Elliott Smith

From a Basement on the Hill

by Jason Korenkiewicz

14 October 2004


Suggestions for Producing Frustrated Fireworks

By the time of his passing last October, Elliott Smith had all but evaporated from my musical worldview. I have a fuzzy memory of seeing him perform stoned and befuddled one night at the departed NYC club Tramps somewhere between the releases of Either/Or and XO. He shambled on stage hours late and knocked out an uneven set of his standards before departing without much more than a word to his fans. From that point on my recollection of his career is as a series of momentary flashes: the brilliant performance of “Miss Misery” as he stood fragile and garbed in a white suit at the Academy Awards; an immediate attachment to his stellar major label debut XO; the manner in which indie music tastes had changed by the time the underappreciated Figure 8 came into our lives. Recently, all those feelings changed and became lucid once again.

I came across a copy of the upcoming From a Basement on the Hill a few weeks back and my love for Smith came into bloom. This posthumous set, which was near completion at the time of his death, may be Smith’s finest. Lyrically it is rich featuring nuanced double entendres, powerful alliteration and captivating storytelling. Smith’s word smithing is at its peak, on par with the savvy literate works of Aimee Mann. I’m sure much will be made in coming weeks to the numerous references to sudden or untimely death on this record but there is nothing maudlin or foreboding about these songs. In fact, I expect the joyous, albeit telling, “Fond Farewell” to be accepted as an instant classic.

cover art

Elliott Smith

From a Basement on the Hill

US: 19 Oct 2004
UK: 18 Oct 2004

One of the more surprising aspects of Basement is its sonic diversity. There are rave up electric guitar numbers (“Don’t Go Down”, “Strung Out Again” and “Shooting Star”) reminiscent of Smith’s work with Heatmiser as well as bare acoustic ballads (“Twilight” and “Last Hour”), which recall the beatific simplicity of his eponymous debut.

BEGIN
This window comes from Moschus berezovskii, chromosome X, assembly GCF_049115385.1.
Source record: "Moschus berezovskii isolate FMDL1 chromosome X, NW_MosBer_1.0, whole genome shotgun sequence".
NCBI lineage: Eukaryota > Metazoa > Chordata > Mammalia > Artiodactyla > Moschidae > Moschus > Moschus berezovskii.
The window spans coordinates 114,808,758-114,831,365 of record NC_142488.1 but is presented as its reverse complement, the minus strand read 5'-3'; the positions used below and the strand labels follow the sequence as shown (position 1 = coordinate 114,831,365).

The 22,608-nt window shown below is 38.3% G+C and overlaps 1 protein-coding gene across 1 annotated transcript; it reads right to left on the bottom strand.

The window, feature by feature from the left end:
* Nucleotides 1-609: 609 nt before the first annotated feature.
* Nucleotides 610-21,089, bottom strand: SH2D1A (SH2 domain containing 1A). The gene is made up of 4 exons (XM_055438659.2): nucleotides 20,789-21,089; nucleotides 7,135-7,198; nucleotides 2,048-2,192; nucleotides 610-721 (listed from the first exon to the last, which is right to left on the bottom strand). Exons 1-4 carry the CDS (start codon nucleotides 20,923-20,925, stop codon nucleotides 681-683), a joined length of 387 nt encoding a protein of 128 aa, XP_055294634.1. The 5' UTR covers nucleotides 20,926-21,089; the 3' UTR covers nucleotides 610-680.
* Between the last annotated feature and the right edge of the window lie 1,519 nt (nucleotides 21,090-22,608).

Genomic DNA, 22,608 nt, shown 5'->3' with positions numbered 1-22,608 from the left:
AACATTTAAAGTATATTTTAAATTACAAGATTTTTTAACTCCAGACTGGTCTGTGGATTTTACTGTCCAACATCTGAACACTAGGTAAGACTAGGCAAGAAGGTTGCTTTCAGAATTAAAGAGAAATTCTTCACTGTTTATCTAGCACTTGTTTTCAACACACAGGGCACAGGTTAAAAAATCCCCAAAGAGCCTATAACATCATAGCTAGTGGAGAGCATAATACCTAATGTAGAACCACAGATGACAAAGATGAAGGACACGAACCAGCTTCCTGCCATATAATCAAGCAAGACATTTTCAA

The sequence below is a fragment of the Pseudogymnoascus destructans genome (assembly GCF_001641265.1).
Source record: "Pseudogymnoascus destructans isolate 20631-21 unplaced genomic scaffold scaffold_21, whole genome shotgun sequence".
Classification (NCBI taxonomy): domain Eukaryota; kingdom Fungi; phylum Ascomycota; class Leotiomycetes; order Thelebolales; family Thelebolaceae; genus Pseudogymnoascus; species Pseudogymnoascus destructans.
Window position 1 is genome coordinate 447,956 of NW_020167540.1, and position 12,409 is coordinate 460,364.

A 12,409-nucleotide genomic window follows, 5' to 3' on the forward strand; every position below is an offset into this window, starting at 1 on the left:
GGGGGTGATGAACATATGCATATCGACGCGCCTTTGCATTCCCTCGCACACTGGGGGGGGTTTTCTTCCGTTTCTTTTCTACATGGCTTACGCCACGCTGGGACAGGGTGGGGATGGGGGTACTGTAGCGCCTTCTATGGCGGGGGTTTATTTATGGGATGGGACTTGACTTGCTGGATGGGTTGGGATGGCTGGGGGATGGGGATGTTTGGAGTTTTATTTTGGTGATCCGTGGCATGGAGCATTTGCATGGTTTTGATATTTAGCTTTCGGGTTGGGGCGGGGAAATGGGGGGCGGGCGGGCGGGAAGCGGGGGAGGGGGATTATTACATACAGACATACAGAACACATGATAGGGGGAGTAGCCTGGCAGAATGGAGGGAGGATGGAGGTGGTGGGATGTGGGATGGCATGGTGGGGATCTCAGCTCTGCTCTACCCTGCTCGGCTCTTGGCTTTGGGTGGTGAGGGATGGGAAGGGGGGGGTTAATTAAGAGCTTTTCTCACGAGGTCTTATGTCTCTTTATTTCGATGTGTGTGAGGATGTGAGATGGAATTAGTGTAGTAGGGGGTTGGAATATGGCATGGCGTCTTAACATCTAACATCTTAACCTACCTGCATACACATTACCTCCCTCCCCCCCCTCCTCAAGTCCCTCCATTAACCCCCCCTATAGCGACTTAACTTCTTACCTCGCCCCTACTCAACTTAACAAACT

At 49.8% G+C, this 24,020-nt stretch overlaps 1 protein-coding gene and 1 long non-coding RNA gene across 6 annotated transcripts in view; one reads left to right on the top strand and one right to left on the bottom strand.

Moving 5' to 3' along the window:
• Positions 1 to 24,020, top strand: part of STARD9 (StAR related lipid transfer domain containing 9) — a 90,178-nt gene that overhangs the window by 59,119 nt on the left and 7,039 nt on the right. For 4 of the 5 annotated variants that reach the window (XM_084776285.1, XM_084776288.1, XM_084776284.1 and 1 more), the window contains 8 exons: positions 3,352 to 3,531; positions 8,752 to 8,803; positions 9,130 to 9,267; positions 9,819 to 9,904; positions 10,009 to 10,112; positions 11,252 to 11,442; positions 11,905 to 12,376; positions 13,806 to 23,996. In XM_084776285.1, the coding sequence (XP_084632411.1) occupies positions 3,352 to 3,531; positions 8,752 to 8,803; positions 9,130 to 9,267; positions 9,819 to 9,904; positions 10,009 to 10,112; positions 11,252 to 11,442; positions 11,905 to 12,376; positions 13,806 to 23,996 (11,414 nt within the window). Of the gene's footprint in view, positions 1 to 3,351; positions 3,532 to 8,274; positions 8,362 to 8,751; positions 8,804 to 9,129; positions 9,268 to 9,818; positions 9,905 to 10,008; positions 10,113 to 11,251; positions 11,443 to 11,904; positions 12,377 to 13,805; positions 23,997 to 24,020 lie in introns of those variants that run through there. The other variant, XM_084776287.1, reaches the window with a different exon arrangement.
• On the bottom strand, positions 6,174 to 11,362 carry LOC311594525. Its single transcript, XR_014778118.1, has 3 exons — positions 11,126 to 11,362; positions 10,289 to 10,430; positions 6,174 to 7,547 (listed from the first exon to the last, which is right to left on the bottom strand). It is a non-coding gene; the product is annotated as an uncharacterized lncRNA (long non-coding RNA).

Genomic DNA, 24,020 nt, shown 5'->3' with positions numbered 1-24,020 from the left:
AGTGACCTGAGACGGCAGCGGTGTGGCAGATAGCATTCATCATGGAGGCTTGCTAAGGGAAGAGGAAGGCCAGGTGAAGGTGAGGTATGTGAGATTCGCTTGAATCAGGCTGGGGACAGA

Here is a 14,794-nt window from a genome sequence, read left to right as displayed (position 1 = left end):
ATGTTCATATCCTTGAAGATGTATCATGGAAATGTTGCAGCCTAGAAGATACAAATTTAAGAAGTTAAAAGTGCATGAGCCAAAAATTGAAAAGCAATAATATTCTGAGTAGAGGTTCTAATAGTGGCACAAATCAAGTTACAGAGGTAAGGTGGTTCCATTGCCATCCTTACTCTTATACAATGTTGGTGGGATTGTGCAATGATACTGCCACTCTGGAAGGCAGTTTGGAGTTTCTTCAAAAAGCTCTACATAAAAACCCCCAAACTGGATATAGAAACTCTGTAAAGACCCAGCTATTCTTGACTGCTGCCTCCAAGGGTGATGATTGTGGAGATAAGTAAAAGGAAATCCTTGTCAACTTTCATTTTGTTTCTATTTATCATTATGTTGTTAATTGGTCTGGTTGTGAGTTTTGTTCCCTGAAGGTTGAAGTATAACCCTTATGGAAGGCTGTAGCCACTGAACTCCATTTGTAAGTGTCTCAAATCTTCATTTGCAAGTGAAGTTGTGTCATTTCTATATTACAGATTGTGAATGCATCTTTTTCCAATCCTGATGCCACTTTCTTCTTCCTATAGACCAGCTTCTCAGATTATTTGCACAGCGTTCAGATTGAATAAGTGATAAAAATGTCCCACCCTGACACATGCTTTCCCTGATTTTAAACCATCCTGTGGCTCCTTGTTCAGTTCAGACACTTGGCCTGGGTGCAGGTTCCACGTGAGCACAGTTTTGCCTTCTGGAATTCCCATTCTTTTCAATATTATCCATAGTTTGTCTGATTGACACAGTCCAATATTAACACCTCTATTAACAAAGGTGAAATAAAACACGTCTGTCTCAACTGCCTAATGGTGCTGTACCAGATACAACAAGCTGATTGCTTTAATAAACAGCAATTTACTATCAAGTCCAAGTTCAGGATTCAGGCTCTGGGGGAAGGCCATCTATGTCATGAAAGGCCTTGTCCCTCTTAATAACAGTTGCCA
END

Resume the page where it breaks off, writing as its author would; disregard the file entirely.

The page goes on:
The centerpiece of the album is the slow burning “Kings Crossing”, which opens with snippets of barely decipherable conversation blending into a wall of guitar reverb and dulcet piano. Smith’s delivery is painfully honest and sincere as he hurls insightful, visual barbs like, “frustrated fireworks inside your head are going to deliver dark instead” and “I’ve got a heavy metal mouth/It holds obscenities/and I get my check from the trash treasury.” The track evolves into a rhythmic mid-tempo rocker that fades back into the same mist of reverb from which it came in the opening moments. Closing line “Don’t let me get carried away” is muttered over and over by Smith to close the track almost as a mantra to ward off the possibility of optimism and hopefulness for a better way of life.

As we come to an abrupt close to his career, perhaps this is the message of Elliott Smith. We’re taught to see and revel in the beauty of the mundane before being sent back into a cruel and unforgiving world. Smith has always painted his version of the world in a romantic, but ultimately hopeless stroke, the same sort of stroke that inhabited the imagery of one ‘80s Mancunian band of the same surname. As closing track “A Distorted Reality Is Now a Necessity to Be Free” wanes, the sense of loss becomes almost overwhelming. In part because we know that Smith has left this world, but moreover he left us behind, without the tools to live in the world he once inhabited.

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